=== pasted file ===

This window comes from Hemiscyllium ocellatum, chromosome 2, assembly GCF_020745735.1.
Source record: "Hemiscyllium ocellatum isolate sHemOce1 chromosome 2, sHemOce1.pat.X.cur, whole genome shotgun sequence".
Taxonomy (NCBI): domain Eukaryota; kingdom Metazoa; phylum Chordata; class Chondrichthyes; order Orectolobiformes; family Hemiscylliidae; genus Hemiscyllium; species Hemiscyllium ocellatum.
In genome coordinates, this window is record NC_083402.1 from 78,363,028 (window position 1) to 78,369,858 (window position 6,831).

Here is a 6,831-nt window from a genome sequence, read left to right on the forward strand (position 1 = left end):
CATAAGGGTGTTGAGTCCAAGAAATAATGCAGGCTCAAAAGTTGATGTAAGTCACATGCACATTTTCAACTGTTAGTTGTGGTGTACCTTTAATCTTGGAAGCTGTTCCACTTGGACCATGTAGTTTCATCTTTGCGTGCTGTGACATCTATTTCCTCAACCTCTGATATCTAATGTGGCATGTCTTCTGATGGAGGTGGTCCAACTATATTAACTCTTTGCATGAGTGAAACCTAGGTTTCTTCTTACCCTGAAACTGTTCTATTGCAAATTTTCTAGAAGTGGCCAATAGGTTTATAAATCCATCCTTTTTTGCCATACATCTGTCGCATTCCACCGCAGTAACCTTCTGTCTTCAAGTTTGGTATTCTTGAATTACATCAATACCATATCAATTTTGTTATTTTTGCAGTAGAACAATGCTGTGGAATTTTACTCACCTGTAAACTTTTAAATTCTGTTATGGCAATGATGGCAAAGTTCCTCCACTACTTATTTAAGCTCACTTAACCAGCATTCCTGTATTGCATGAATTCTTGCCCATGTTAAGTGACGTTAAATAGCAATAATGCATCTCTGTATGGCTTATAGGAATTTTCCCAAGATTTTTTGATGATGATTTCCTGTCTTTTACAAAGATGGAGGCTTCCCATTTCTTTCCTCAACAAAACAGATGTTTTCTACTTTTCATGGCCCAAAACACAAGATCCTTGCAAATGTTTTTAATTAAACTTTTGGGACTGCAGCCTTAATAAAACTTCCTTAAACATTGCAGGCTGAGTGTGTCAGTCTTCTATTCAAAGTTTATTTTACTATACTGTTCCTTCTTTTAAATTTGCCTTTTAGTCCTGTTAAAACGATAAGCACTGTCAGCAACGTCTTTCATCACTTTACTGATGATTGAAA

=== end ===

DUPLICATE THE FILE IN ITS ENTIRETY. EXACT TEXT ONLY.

This window comes from Hemiscyllium ocellatum, chromosome 2, assembly GCF_020745735.1.
Source record: "Hemiscyllium ocellatum isolate sHemOce1 chromosome 2, sHemOce1.pat.X.cur, whole genome shotgun sequence".
Taxonomy (NCBI): domain Eukaryota; kingdom Metazoa; phylum Chordata; class Chondrichthyes; order Orectolobiformes; family Hemiscylliidae; genus Hemiscyllium; species Hemiscyllium ocellatum.
In genome coordinates, this window is record NC_083402.1 from 78,363,028 (window position 1) to 78,369,858 (window position 6,831).

Here is a 6,831-nt window from a genome sequence, read left to right on the forward strand (position 1 = left end):
CATAAGGGTGTTGAGTCCAAGAAATAATGCAGGCTCAAAAGTTGATGTAAGTCACATGCACATTTTCAACTGTTAGTTGTGGTGTACCTTTAATCTTGGAAGCTGTTCCACTTGGACCATGTAGTTTCATCTTTGCGTGCTGTGACATCTATTTCCTCAACCTCTGATATCTAATGTGGCATGTCTTCTGATGGAGGTGGTCCAACTATATTAACTCTTTGCATGAGTGAAACCTAGGTTTCTTCTTACCCTGAAACTGTTCTATTGCAAATTTTCTAGAAGTGGCCAATAGGTTTATAAATCCATCCTTTTTTGCCATACATCTGTCGCATTCCACCGCAGTAACCTTCTGTCTTCAAGTTTGGTATTCTTGAATTACATCAATACCATATCAATTTTGTTATTTTTGCAGTAGAACAATGCTGTGGAATTTTACTCACCTGTAAACTTTTAAATTCTGTTATGGCAATGATGGCAAAGTTCCTCCACTACTTATTTAAGCTCACTTAACCAGCATTCCTGTATTGCATGAATTCTTGCCCATGTTAAGTGACGTTAAATAGCAATAATGCATCTCTGTATGGCTTATAGGAATTTTCCCAAGATTTTTTGATGATGATTTCCTGTCTTTTACAAAGATGGAGGCTTCCCATTTCTTTCCTCAACAAAACAGATGTTTTCTACTTTTCATGGCCCAAAACACAAGATCCTTGCAAATGTTTTTAATTAAACTTTTGGGACTGCAGCCTTAATAAAACTTCCTTAAACATTGCAGGCTGAGTGTGTCAGTCTTCTATTCAAAGTTTATTTTACTATACTGTTCCTTCTTTTAAATTTGCCTTTTAGTCCTGTTAAAACGATAAGCACTGTCAGCAACGTCTTTCATCACTTTACTGATGATTGAAA